Do you ever feel the notion to write when you are in the middle of a project that you cannot leave? Do thoughts of writing constantly bubble forth in your mind – the weaving and unraveling of a story or tale that you have a need to tell? These things happen to me all of the time. I often find myself in the middle of a task that must be done, while my mind is flooded with thoughts and ideas about blog posts I long to write. Stories about what I am living or experiencing from day-to-day itch to find their way to my keyboard. But sadly, I push on with the day’s work and the evening’s activities, and nary a word is written down.
Oh, I know what the underlying problem is. I am wearing too many hats and have too many irons in the fire. Of course I have no one to blame but myself, as this is the way I often set myself up each day. I have operated in this manner since I was a young girl, always taking pleasure from being busy and productive. I have always felt a great sense of pride in seeing all that I accomplish in a day. But I am not a young girl anymore, and it is quite apparent that I cannot keep up the physical work and constant juggling of so many tasks. Managing this comes down to deciding which hats to keep and which ones I must put away for a while.
One hat I know I cannot put down anytime soon is my squirrel-mamma hat – you know, the furry one, with the fuzzy, long tail. And, since taking in 2-week-old squirrels, Buddy and Francesca, I have diligently worn that hat while keeping to their feeding schedule of every three to four hours. A typical feeding session actually amounts to about thirty minutes per squirrel, including the time it takes them to finish their formula, and for me to stimulate their “parts” with a cotton ball to encourage the “elimination” process. Basically, caring for these two babies takes up about five hours of my day! And, quite frankly, it has come to the point now where I feel like I have been running a squirrel day care center since last August, when we took in orphaned squirrels, Punkin and Mr. Gambini. Happily, those two are finally off on their own and have been doing quite well for themselves since late February, though they often stop by the back porch to beg a pecan or two. But the new squirrels, Buddy and Francesca, will have to remain under our care until late June or July.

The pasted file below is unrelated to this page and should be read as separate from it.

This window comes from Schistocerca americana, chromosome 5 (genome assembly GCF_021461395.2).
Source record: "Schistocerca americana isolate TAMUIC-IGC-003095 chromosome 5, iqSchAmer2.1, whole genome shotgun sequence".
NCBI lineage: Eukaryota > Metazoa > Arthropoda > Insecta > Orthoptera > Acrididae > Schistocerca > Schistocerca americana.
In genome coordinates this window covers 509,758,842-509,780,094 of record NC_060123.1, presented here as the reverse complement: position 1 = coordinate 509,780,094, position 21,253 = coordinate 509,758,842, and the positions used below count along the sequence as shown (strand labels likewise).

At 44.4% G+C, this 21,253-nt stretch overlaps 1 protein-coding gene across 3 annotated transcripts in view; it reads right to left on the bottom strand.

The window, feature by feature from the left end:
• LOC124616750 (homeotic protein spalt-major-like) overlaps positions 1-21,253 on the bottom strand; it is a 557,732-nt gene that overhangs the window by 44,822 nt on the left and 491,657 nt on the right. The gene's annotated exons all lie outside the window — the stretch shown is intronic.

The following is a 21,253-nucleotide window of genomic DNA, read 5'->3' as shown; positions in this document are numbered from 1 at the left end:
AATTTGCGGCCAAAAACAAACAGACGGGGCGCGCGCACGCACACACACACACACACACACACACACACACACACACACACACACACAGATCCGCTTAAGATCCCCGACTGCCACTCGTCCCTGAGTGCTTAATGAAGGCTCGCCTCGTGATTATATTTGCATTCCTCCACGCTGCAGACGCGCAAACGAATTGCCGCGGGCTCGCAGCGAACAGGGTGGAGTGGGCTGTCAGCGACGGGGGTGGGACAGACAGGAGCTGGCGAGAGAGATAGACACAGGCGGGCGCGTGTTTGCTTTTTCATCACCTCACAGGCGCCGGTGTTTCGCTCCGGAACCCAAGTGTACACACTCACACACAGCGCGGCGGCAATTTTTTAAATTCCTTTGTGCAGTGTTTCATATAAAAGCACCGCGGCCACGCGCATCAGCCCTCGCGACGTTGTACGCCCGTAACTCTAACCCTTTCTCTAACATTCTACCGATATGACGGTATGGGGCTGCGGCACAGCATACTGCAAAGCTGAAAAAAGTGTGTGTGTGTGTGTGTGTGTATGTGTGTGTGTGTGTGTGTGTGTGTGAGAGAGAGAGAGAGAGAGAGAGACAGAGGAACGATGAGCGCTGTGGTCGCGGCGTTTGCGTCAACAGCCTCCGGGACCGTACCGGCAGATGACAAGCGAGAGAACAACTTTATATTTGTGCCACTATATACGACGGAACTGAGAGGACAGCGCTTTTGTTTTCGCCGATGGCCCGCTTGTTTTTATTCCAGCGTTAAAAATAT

And then there is the Chin-mamma hat that I wear, and caring for our indoor dogs is beginning to make more of a dent in my day as well. Mr. T, the ten-year-old youngster of the trio and also the largest in size, is socially inept. He is afraid of people… well, except for my mother-in-law who he seems to passionately dislike! Every day seems to be a new day for Mr. T. He regularly gets confused and sometimes mistakes even FD or I for an intruder or stranger. He submissive urinates on himself if someone approaches him too quickly. He is missing most of his teeth, so his food must be small enough for him to gob down with his gums. And he is afraid of tile flooring or any other surface that appears slick or has little or no traction. Often, I must carry him up and down steps as he flat refuses to attempt them on his own. He is insecure about anything new or out of place. Yes, Mr. T requires a love and understanding that not many people would take time or have the patience to offer.
Next is Zoe, our smallest Japanese Chin, who is eleven years old. She is my little ranch hand, always by my side whenever I am working outdoors. Long ago, Zoe injured one of her eyes when, on a wild, ranch-style romp around the front yard, she ran headlong into a tree. Unfortunately, this was not an injury my vet felt he could help with, so now, besides applying ointment to her eye twice a day to keep the pressure down, I have to take Zoe to an animal ophthalmologist in Oklahoma City twice a year for checkups. If this was not enough, Zoe now requires arthritis medicine once a day for her old and aching joints. And yes, this means I also haul her up and down steps when we go outside, as she is often not able to manage them herself.
Which brings us to Bear, our middle-sized Chin who is also eleven years old. Bear was recently diagnosed with “Atlanto-Axial-Subluxation“, which is a painful condition of the neck vertebrae. The treatment for this is that Bear must be kept quiet and not allowed to be overly active – like jumping up on furniture or roughhousing with Mr. T and Zoe. Fortunately, it was not difficult for us to adjust Bear’s activities to this restriction, since we had already been limiting his activity for several years, due to suffering occasional seizures that seemed to be triggered by high-intensity activities like running or playing hard. Keeping him calm seemed to help, but the seizures have recently begun again, so I have resolved to putting him on phenobarbital – adding two more pills to my daily distribution of pharmaceuticals. So come one, come all! And welcome to our wildlife rehabilitation center (Buddy and Francesca) and canine nursing home (Bear and Zoe) and assisted living center (Mr. T)!